Still, he is assuming EVs will win about 10% of the global market by 2025.
Focusing on China is a good idea. It’s the largest new-car market in the world and government incentives make buying an EV a “no brainer” for most consumers, according to Ives. Goldman Sachs analyst Fei Fang has predicted EVs will have 20% of the Chinese market by 2025.
RBC analyst Joseph Spak recently projected battery- and hybrid-electric vehicles could account for roughly 15% of new-car sales by 2025. That call was made back in December, before GM announced its aspiration to be all-electric by 2035.
Now Spak believes his projection could be too low. He did his own math to illustrate why.
“GM historically has had [about] 17% total U.S. market share,” he wrote in a recent research note. In December, he expected EVs to account for 40% of U.S. new-car sales by 2035. But for GM to go all-electric by then, assuming it keeps its historic 17% of the market, it would have to win 43% of U.S. EV sales, he said.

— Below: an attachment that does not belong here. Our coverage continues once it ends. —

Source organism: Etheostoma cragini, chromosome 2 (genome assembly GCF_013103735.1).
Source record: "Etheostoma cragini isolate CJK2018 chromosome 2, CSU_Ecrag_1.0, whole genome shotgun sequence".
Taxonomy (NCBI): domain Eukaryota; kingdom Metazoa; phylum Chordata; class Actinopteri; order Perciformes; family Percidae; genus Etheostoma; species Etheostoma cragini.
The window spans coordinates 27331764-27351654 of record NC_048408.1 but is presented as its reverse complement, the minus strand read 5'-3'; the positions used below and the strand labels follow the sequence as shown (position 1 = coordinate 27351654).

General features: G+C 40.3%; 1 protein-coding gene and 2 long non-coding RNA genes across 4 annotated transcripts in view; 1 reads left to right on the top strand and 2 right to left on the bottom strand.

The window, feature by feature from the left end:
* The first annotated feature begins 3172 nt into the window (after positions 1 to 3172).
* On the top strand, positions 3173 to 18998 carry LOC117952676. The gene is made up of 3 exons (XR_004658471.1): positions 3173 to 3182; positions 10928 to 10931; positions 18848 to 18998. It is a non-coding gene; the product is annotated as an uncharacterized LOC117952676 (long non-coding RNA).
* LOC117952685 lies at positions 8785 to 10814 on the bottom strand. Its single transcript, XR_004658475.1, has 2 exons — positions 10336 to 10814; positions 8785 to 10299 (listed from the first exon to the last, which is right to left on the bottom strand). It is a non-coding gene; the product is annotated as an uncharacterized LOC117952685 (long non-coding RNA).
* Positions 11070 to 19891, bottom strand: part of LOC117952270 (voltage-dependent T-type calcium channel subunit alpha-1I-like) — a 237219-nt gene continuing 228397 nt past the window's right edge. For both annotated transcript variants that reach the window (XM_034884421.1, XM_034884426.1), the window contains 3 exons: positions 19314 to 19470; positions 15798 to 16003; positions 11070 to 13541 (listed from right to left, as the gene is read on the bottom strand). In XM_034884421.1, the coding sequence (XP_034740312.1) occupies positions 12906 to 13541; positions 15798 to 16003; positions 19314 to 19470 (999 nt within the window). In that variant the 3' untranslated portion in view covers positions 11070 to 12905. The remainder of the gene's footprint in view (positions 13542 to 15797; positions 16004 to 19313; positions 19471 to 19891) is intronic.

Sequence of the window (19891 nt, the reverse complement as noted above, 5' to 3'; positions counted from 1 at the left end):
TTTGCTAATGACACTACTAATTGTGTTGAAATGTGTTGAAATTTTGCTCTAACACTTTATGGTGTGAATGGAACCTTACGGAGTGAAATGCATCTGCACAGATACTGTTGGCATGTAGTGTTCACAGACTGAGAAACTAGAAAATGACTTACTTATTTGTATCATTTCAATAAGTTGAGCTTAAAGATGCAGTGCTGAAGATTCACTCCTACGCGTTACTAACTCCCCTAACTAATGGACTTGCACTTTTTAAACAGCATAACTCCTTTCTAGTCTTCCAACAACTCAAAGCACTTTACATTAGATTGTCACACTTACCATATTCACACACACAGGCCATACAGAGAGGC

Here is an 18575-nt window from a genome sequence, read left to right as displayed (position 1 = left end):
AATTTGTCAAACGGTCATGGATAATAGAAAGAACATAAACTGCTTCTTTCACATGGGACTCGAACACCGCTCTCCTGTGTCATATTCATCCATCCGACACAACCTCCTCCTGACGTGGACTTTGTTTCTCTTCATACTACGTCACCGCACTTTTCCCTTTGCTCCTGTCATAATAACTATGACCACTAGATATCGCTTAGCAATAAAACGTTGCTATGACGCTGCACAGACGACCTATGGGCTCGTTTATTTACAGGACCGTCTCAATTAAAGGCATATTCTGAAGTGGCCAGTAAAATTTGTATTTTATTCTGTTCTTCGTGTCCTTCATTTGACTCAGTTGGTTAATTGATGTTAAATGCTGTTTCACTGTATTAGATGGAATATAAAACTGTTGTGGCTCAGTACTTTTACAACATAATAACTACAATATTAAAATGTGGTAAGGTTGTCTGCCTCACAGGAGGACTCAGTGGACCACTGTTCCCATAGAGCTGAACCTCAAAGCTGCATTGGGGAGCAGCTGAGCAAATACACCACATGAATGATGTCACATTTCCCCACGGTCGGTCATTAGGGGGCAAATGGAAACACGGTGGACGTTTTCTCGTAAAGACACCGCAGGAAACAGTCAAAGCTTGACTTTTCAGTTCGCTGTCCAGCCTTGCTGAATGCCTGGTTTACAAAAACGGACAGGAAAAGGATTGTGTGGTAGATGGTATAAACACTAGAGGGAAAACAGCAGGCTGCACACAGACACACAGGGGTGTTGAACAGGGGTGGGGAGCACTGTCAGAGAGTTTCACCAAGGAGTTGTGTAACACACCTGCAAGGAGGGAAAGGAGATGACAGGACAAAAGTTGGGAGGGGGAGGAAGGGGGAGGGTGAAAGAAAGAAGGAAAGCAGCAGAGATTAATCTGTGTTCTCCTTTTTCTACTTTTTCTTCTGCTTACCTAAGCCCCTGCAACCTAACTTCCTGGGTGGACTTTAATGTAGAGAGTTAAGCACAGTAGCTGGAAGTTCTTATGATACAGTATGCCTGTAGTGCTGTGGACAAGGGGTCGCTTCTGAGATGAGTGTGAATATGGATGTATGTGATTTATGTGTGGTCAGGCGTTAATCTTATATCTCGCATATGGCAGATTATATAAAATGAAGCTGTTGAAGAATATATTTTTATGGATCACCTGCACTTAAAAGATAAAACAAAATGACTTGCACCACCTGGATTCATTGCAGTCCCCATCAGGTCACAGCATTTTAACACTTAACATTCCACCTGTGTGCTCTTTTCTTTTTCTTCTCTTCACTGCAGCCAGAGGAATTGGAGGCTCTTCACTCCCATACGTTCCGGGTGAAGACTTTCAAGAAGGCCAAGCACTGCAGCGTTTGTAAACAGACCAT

“The other way to interpret this [math] is that there could be upside to our 40% [battery electric] mix assumption,” added the analyst. That would be bullish for EV stocks, but he has a word of caution too. “A massive ramp in battery supply is needed to support this,” he said.
That gets at another important point for investors. There are many tertiary effects from faster EV penetration.
For one, as EVs take a bigger share of the market, they will start to get more of the capital the industry is willing to spend on product development. GM, for instance, is spending about half its capital over the next few years on EV and autonomous-driving technologies. By 2030, cars powered by internal combustion engines—ICE cars, in industry jargon—won’t look as attractive, relatively speaking, as those programs are drained of resources.